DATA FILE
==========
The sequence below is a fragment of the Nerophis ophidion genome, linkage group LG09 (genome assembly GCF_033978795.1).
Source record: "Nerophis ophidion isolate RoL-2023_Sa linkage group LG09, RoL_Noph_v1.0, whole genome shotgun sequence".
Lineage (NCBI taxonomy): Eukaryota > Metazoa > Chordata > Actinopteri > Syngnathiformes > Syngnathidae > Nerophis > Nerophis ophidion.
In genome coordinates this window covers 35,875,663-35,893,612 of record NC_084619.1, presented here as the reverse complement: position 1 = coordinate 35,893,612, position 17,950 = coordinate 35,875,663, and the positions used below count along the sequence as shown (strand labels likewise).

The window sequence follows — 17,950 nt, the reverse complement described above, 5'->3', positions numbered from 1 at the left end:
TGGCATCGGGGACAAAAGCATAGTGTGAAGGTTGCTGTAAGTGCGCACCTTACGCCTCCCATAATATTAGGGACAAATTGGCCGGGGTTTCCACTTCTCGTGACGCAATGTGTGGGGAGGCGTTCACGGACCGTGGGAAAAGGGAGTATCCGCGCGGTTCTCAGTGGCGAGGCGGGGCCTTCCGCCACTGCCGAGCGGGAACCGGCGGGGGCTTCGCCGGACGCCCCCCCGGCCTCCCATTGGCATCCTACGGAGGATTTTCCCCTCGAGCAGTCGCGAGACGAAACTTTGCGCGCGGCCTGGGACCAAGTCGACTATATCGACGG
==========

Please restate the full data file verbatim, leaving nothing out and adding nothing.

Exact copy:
The sequence below is a fragment of the Nerophis ophidion genome, linkage group LG09 (genome assembly GCF_033978795.1).
Source record: "Nerophis ophidion isolate RoL-2023_Sa linkage group LG09, RoL_Noph_v1.0, whole genome shotgun sequence".
Lineage (NCBI taxonomy): Eukaryota > Metazoa > Chordata > Actinopteri > Syngnathiformes > Syngnathidae > Nerophis > Nerophis ophidion.
In genome coordinates this window covers 35,875,663-35,893,612 of record NC_084619.1, presented here as the reverse complement: position 1 = coordinate 35,893,612, position 17,950 = coordinate 35,875,663, and the positions used below count along the sequence as shown (strand labels likewise).

The window sequence follows — 17,950 nt, the reverse complement described above, 5'->3', positions numbered from 1 at the left end:
TGGCATCGGGGACAAAAGCATAGTGTGAAGGTTGCTGTAAGTGCGCACCTTACGCCTCCCATAATATTAGGGACAAATTGGCCGGGGTTTCCACTTCTCGTGACGCAATGTGTGGGGAGGCGTTCACGGACCGTGGGAAAAGGGAGTATCCGCGCGGTTCTCAGTGGCGAGGCGGGGCCTTCCGCCACTGCCGAGCGGGAACCGGCGGGGGCTTCGCCGGACGCCCCCCCGGCCTCCCATTGGCATCCTACGGAGGATTTTCCCCTCGAGCAGTCGCGAGACGAAACTTTGCGCGCGGCCTGGGACCAAGTCGACTATATCGACGG